Gimbals can be a wonderful filmmaking tool. They’ve become quite popular over the last year or two, very popular in fact. But are they becoming overused? That’s the argument put forth by Jakob Ownes from TheBuffNerds. He feels that gimbals are overused and take away from not only the story being told, but the storytelling power of gimbals themselves.
A motorised gimbal is one of the most useful tools you can get today for camera stabilisation. They’re much easier to get to grips with than a steadicam style stabiliser, and their prices have come down dramatically in the last year or so. For mobile phones, action cameras, DSLRs or even big RED setups, they are absolutely invaluable. But using them effectively can be challenging.
The temptation is just to hold them static in front of you and shoot away. But this can lead to pretty boring footage. This video from DP Justin Jones for Aputure’s Four-minute film school goes through 13 essential movements that you should know. You don’t need to use all of them in every production, but they will give you many interesting and exciting options when it comes time to edit.
Getting clean stable footage is often one of the more difficult challenges with video. Especially while you’re still figuring everything out. Recently, we showed you several tips for getting stable handheld footage. Even relatively smooth handheld footage, though can benefit from a little extra assistance.
As technology advances, there are many ways to make your footage more stable. Using both software and hardware solutions. This video from YouTuber eevnxx goes through four of those methods to help get your footage as smooth as possible.
As far as wacky ideas go, this one actually seems pretty useful. Using a drone with a gimbal stabilised camera as a handheld rig isn’t a big secret. I know a few people who’ve done it, and I’ve tried it myself a couple of times, too. But they’ve all been fairly basic. Either they’re using a Phantom and simply holding the landing gear, or it’s a quickly put together DIY rig.
This, though, is pretty cool. It’s the Polar Pro Katana, and it turns your Mavic Pro into a handheld gimbal stabilised camera. This is the first time I’ve seen a ready-made solution, though. I wonder if it was possibly inspired the DJI Inspire 2 launch with a film which was shot by a drone using this exact technique.
3 axis handheld motorised gimbals seem to be the hot new toy at the moment. Electronic image stabilisation in small systems like action cameras and mobile phones sucks. Optical image stabilisation is rare, and still not amazing. So, a motorised gimbal helps to keep things smooth and steady and level. I got one myself about six months ago, the Zhiyun Smooth C, and they are extremely handy.
For Chinese drone manufacturer Zerotech, though, handheld gimbals just don’t go far enough. So, they’ve built one inside their recently announced Rollcap, and action camera that doesn’t require external motorised control. Photo Gear News got to check it out in person at CES recently.
Looks like stabilizing gimbals are moving from being categorised as pro gear and are being commoditized. And a prime example of this would be this Hello Kitty camera phone gimbal.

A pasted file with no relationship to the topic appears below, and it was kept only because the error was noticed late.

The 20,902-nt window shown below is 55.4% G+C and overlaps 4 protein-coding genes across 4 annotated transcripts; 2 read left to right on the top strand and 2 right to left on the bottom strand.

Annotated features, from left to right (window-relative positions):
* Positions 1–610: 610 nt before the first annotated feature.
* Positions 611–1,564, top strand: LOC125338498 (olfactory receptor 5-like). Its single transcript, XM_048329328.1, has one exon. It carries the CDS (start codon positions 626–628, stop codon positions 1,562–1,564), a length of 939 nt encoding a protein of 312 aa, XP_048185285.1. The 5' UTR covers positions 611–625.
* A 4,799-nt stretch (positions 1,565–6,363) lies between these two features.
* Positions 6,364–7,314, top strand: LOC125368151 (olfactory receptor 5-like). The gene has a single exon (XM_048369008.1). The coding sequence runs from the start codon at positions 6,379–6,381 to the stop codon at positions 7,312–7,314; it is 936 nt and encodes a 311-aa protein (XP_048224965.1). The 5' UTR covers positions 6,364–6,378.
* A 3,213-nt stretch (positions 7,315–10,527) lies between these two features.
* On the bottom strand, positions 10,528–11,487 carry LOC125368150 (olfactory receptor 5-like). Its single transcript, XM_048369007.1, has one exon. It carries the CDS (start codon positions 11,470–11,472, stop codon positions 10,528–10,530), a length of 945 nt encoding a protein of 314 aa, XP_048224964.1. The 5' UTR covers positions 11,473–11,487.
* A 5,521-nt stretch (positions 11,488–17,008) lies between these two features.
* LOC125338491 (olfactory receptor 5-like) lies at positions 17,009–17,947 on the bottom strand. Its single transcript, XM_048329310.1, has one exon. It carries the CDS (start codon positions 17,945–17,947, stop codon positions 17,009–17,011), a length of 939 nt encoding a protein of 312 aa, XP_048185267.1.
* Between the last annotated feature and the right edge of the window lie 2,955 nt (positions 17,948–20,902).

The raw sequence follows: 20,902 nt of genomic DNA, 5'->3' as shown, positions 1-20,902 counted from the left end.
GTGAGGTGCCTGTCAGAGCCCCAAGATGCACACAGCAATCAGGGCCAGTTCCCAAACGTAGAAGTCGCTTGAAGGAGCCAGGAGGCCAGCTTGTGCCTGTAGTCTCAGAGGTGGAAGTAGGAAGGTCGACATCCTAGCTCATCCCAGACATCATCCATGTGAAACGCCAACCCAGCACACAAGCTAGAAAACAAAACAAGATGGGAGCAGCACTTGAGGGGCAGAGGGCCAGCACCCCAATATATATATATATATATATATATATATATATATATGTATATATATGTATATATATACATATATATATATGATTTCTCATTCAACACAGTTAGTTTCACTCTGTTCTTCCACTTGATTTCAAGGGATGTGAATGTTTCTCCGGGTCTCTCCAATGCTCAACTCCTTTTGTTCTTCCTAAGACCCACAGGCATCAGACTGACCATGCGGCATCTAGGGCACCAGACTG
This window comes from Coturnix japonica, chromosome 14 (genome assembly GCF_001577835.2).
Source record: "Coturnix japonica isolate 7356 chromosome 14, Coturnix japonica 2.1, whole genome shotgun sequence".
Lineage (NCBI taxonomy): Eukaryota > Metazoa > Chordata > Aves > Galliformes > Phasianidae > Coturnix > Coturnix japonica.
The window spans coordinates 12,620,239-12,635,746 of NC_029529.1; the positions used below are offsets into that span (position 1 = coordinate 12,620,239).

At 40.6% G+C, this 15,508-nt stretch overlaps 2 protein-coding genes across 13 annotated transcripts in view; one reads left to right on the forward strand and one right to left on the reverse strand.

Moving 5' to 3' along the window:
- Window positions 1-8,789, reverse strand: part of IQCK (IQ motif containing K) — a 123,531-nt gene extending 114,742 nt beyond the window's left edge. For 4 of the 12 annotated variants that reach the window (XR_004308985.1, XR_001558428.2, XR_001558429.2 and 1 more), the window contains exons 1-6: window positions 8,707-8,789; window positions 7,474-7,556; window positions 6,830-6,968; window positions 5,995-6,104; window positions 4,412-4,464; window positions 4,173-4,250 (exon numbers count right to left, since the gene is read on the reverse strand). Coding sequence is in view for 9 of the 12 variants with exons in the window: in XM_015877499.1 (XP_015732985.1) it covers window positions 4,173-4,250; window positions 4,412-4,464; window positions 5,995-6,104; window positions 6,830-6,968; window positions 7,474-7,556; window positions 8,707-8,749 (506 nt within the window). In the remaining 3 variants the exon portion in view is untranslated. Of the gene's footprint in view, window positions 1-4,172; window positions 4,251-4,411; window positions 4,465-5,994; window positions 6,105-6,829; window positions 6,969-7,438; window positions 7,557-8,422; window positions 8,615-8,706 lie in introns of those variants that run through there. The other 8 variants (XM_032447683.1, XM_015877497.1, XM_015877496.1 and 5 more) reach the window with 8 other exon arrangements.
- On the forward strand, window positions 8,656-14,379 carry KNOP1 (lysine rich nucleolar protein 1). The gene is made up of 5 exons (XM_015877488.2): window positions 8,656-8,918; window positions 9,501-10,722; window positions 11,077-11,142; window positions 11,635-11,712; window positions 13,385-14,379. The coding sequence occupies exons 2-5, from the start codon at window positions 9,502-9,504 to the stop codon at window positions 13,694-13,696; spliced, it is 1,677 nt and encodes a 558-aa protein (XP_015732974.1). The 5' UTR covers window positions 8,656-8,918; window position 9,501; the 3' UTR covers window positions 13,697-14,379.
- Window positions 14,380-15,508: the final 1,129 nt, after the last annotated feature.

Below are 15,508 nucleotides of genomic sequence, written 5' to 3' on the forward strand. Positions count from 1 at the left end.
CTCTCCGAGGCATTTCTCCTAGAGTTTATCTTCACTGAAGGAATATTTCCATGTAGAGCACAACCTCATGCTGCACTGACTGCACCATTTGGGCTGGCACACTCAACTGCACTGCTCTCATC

I am not sure what is the motivation behind this but if I had to take a wild guess, I would say that the marketing director has small kids. Either way, this 2-Axis gimbal feature 2 Axis stabilization, a -45 to +225 degrees tilt axis, and a -60 to +240 degrees roll axis. But never mind that, it has a huge Hello Kitty face.
Here is the movie that shows how to use the gimbal:
As we wrote earlier, GoPro introduced their new Karma grip and made it available for purchase. While it really seems to do a marvelous job for stabilizing your videos, not everyone can afford it. And when you’re tight on budget, you can always get creative. In this tutorial, you will see step by step instructions for making your own 3-axis gimbal. And considering it’s DIY, the results it gives are fantastic.
Shooting video in hot sweaty dance clubs is thirsty work. But one ambitious young filmmaker has managed to solve that problem. Using his DJI Ronin upside-down, Israeli photographer and filmmaker Oleg Balzanov manages to keep refreshed while he films and dances.
It’s not a new idea, but it is the first time I’ve ever actually seen anybody pull it off in the real world. After posting the video to Facebook, it’s proving to be quite popular. I do wish it had lasted just a few seconds longer, though, to see what happened at the end. It looks like somebody was just about to bump into him. Now that really would be a stabilisation test!
I’ve become a fan of Yi Technology’s action cameras since I started using them a couple of months ago. For what they offer, they’re an absolute bargain, and they work very well. A video posted to YouTube today suggests that they’re expanding their range to include stabilisation.
Having recently picked up a gimbal for use with my phone, one soon realises how useful they are for handheld filming. I’ve been thinking about picking up another for using with action cameras, and it looks like the list of options just got a little longer.
DJI have updated their Osmo handheld gimbal camera to provide up to 7x zoom capabilities. Like the recently announced Zenmuse Z3 zoom camera for the Inspire 1, it’s actually a 3.5x optical zoom. On top of this is a 2x “digital lossless zoom”. Technically the “digital zoom” is really a crop mode, and is only available when shooting 1080p.
You get a field of view equivalent to a 22-77mm focal range on a full frame camera. It’s a comfortable range. It’s compatible with the DJI GO app, so you get full remote control and viewing from your cellphone or tablet.